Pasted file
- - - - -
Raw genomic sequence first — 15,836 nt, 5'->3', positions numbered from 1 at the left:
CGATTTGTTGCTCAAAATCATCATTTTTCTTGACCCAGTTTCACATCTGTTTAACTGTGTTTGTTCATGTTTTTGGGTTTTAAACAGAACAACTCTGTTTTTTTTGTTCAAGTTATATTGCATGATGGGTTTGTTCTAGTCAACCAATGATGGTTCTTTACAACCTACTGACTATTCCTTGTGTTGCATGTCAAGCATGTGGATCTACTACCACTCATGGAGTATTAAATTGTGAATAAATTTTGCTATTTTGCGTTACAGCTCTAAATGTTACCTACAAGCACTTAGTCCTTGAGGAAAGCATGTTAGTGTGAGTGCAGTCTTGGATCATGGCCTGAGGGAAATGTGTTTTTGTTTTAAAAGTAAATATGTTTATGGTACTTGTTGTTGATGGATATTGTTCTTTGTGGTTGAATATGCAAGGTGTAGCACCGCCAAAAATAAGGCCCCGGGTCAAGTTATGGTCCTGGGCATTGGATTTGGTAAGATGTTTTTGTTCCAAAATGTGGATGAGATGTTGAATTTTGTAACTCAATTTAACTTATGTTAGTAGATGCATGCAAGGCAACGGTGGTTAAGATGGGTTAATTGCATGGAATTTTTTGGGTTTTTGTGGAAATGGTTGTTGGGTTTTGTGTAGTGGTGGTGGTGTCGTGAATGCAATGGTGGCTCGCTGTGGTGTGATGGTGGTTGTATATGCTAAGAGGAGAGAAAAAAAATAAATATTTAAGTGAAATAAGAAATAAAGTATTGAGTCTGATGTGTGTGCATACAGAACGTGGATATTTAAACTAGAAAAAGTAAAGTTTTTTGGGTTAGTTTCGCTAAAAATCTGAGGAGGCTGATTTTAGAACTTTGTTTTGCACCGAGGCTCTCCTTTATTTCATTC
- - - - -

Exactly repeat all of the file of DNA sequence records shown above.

Raw genomic sequence first — 15,836 nt, 5'->3', positions numbered from 1 at the left:
CGATTTGTTGCTCAAAATCATCATTTTTCTTGACCCAGTTTCACATCTGTTTAACTGTGTTTGTTCATGTTTTTGGGTTTTAAACAGAACAACTCTGTTTTTTTTGTTCAAGTTATATTGCATGATGGGTTTGTTCTAGTCAACCAATGATGGTTCTTTACAACCTACTGACTATTCCTTGTGTTGCATGTCAAGCATGTGGATCTACTACCACTCATGGAGTATTAAATTGTGAATAAATTTTGCTATTTTGCGTTACAGCTCTAAATGTTACCTACAAGCACTTAGTCCTTGAGGAAAGCATGTTAGTGTGAGTGCAGTCTTGGATCATGGCCTGAGGGAAATGTGTTTTTGTTTTAAAAGTAAATATGTTTATGGTACTTGTTGTTGATGGATATTGTTCTTTGTGGTTGAATATGCAAGGTGTAGCACCGCCAAAAATAAGGCCCCGGGTCAAGTTATGGTCCTGGGCATTGGATTTGGTAAGATGTTTTTGTTCCAAAATGTGGATGAGATGTTGAATTTTGTAACTCAATTTAACTTATGTTAGTAGATGCATGCAAGGCAACGGTGGTTAAGATGGGTTAATTGCATGGAATTTTTTGGGTTTTTGTGGAAATGGTTGTTGGGTTTTGTGTAGTGGTGGTGGTGTCGTGAATGCAATGGTGGCTCGCTGTGGTGTGATGGTGGTTGTATATGCTAAGAGGAGAGAAAAAAAATAAATATTTAAGTGAAATAAGAAATAAAGTATTGAGTCTGATGTGTGTGCATACAGAACGTGGATATTTAAACTAGAAAAAGTAAAGTTTTTTGGGTTAGTTTCGCTAAAAATCTGAGGAGGCTGATTTTAGAACTTTGTTTTGCACCGAGGCTCTCCTTTATTTCATTC